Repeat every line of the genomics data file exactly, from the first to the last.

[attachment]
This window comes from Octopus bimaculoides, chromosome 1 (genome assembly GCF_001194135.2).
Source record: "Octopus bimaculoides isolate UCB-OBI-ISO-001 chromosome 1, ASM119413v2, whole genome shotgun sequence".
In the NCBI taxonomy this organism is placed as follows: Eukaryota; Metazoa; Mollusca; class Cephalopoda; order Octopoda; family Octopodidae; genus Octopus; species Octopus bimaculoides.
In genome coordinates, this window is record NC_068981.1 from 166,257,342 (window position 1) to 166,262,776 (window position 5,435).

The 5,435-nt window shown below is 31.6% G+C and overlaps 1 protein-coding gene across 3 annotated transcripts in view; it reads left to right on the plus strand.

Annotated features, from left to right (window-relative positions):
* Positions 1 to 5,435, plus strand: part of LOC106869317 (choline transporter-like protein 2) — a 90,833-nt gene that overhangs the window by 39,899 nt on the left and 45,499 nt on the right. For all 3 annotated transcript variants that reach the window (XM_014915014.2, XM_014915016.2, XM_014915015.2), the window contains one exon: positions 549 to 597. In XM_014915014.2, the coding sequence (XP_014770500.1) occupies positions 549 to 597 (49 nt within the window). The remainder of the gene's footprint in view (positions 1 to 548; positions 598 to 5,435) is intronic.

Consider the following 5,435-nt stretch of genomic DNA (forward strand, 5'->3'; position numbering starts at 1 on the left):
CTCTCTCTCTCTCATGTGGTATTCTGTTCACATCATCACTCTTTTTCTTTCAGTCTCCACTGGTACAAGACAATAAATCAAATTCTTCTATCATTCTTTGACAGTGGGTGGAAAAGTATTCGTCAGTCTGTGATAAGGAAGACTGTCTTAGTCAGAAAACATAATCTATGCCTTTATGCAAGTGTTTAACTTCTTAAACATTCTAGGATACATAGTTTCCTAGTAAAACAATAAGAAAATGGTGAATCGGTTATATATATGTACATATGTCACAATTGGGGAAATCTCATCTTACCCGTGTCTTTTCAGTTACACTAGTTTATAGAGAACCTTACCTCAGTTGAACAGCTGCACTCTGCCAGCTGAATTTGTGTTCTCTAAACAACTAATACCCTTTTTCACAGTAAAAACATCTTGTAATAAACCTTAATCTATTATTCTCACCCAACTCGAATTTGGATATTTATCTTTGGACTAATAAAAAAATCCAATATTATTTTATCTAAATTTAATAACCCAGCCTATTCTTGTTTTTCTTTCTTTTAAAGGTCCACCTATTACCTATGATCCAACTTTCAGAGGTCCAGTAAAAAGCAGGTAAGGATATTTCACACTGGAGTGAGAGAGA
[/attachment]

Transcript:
This window comes from Octopus bimaculoides, chromosome 1 (genome assembly GCF_001194135.2).
Source record: "Octopus bimaculoides isolate UCB-OBI-ISO-001 chromosome 1, ASM119413v2, whole genome shotgun sequence".
In the NCBI taxonomy this organism is placed as follows: Eukaryota; Metazoa; Mollusca; class Cephalopoda; order Octopoda; family Octopodidae; genus Octopus; species Octopus bimaculoides.
In genome coordinates, this window is record NC_068981.1 from 166,257,342 (window position 1) to 166,262,776 (window position 5,435).

The 5,435-nt window shown below is 31.6% G+C and overlaps 1 protein-coding gene across 3 annotated transcripts in view; it reads left to right on the plus strand.

Annotated features, from left to right (window-relative positions):
* Positions 1 to 5,435, plus strand: part of LOC106869317 (choline transporter-like protein 2) — a 90,833-nt gene that overhangs the window by 39,899 nt on the left and 45,499 nt on the right. For all 3 annotated transcript variants that reach the window (XM_014915014.2, XM_014915016.2, XM_014915015.2), the window contains one exon: positions 549 to 597. In XM_014915014.2, the coding sequence (XP_014770500.1) occupies positions 549 to 597 (49 nt within the window). The remainder of the gene's footprint in view (positions 1 to 548; positions 598 to 5,435) is intronic.

Consider the following 5,435-nt stretch of genomic DNA (forward strand, 5'->3'; position numbering starts at 1 on the left):
CTCTCTCTCTCTCATGTGGTATTCTGTTCACATCATCACTCTTTTTCTTTCAGTCTCCACTGGTACAAGACAATAAATCAAATTCTTCTATCATTCTTTGACAGTGGGTGGAAAAGTATTCGTCAGTCTGTGATAAGGAAGACTGTCTTAGTCAGAAAACATAATCTATGCCTTTATGCAAGTGTTTAACTTCTTAAACATTCTAGGATACATAGTTTCCTAGTAAAACAATAAGAAAATGGTGAATCGGTTATATATATGTACATATGTCACAATTGGGGAAATCTCATCTTACCCGTGTCTTTTCAGTTACACTAGTTTATAGAGAACCTTACCTCAGTTGAACAGCTGCACTCTGCCAGCTGAATTTGTGTTCTCTAAACAACTAATACCCTTTTTCACAGTAAAAACATCTTGTAATAAACCTTAATCTATTATTCTCACCCAACTCGAATTTGGATATTTATCTTTGGACTAATAAAAAAATCCAATATTATTTTATCTAAATTTAATAACCCAGCCTATTCTTGTTTTTCTTTCTTTTAAAGGTCCACCTATTACCTATGATCCAACTTTCAGAGGTCCAGTAAAAAGCAGGTAAGGATATTTCACACTGGAGTGAGAGAGA